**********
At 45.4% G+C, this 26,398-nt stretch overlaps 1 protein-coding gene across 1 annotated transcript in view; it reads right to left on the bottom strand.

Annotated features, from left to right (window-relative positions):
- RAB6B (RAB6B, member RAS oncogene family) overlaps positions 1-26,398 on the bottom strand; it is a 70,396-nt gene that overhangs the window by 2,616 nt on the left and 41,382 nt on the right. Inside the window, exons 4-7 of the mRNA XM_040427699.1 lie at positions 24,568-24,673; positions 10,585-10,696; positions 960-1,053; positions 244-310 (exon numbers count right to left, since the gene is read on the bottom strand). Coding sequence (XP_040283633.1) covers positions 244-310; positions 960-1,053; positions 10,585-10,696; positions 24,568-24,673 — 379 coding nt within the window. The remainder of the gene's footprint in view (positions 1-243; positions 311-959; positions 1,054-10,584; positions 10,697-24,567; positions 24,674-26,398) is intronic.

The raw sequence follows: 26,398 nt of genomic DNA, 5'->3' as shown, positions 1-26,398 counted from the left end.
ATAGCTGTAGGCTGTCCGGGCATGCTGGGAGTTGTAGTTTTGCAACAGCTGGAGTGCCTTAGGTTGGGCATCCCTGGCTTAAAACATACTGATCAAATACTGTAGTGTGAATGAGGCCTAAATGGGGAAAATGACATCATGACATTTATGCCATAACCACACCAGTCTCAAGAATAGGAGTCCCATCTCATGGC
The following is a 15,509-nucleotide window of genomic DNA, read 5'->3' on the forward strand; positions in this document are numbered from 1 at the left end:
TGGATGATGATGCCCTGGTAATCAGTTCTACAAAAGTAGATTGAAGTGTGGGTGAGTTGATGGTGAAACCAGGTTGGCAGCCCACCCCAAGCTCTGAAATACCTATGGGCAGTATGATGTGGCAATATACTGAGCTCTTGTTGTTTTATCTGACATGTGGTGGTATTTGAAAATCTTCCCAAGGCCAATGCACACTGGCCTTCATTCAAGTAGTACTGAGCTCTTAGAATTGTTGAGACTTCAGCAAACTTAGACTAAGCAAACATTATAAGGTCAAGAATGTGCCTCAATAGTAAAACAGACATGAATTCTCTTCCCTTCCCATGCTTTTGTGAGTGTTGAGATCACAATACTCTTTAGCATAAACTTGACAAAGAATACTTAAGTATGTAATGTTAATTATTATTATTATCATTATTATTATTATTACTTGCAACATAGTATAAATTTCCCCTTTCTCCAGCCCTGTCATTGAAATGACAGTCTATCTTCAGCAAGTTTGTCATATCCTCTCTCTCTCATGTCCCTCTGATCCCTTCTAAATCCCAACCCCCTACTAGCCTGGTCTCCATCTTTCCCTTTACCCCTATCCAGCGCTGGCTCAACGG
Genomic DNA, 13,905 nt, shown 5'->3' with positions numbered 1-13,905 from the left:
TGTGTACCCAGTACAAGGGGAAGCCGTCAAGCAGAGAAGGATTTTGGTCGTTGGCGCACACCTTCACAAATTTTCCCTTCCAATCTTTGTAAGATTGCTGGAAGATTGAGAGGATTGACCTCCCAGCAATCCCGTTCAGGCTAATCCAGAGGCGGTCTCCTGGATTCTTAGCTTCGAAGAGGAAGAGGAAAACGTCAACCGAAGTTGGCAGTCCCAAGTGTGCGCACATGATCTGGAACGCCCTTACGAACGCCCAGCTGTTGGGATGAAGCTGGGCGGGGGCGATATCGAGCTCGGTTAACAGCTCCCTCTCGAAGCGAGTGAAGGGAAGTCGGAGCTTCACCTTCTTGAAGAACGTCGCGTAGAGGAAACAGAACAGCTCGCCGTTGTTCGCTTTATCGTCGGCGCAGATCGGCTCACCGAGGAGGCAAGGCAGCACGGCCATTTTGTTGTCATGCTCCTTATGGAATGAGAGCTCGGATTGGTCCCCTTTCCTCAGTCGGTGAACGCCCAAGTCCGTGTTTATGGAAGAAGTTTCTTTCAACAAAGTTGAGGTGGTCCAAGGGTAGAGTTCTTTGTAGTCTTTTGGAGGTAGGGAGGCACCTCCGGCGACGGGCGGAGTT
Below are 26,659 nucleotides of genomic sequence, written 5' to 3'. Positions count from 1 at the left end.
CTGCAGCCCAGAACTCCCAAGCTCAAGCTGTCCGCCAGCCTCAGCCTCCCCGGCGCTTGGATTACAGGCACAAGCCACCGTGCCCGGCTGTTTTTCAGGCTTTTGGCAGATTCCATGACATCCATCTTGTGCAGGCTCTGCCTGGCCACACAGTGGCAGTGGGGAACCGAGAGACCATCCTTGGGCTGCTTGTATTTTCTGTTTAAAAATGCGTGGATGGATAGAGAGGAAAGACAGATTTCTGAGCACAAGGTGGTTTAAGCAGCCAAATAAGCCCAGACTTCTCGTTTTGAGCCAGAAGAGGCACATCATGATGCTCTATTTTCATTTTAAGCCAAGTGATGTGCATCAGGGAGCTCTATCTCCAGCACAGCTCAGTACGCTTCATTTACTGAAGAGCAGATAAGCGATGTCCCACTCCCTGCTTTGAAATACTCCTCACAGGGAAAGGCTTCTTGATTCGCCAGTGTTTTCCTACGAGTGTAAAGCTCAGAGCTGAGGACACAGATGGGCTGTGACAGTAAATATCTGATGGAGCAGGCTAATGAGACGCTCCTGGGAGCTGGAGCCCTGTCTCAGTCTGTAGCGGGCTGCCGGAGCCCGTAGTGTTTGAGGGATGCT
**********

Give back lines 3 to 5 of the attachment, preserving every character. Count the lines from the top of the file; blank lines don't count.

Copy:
- RAB6B (RAB6B, member RAS oncogene family) overlaps positions 1-26,398 on the bottom strand; it is a 70,396-nt gene that overhangs the window by 2,616 nt on the left and 41,382 nt on the right. Inside the window, exons 4-7 of the mRNA XM_040427699.1 lie at positions 24,568-24,673; positions 10,585-10,696; positions 960-1,053; positions 244-310 (exon numbers count right to left, since the gene is read on the bottom strand). Coding sequence (XP_040283633.1) covers positions 244-310; positions 960-1,053; positions 10,585-10,696; positions 24,568-24,673 — 379 coding nt within the window. The remainder of the gene's footprint in view (positions 1-243; positions 311-959; positions 1,054-10,584; positions 10,697-24,567; positions 24,674-26,398) is intronic.

The raw sequence follows: 26,398 nt of genomic DNA, 5'->3' as shown, positions 1-26,398 counted from the left end.
ATAGCTGTAGGCTGTCCGGGCATGCTGGGAGTTGTAGTTTTGCAACAGCTGGAGTGCCTTAGGTTGGGCATCCCTGGCTTAAAACATACTGATCAAATACTGTAGTGTGAATGAGGCCTAAATGGGGAAAATGACATCATGACATTTATGCCATAACCACACCAGTCTCAAGAATAGGAGTCCCATCTCATGGC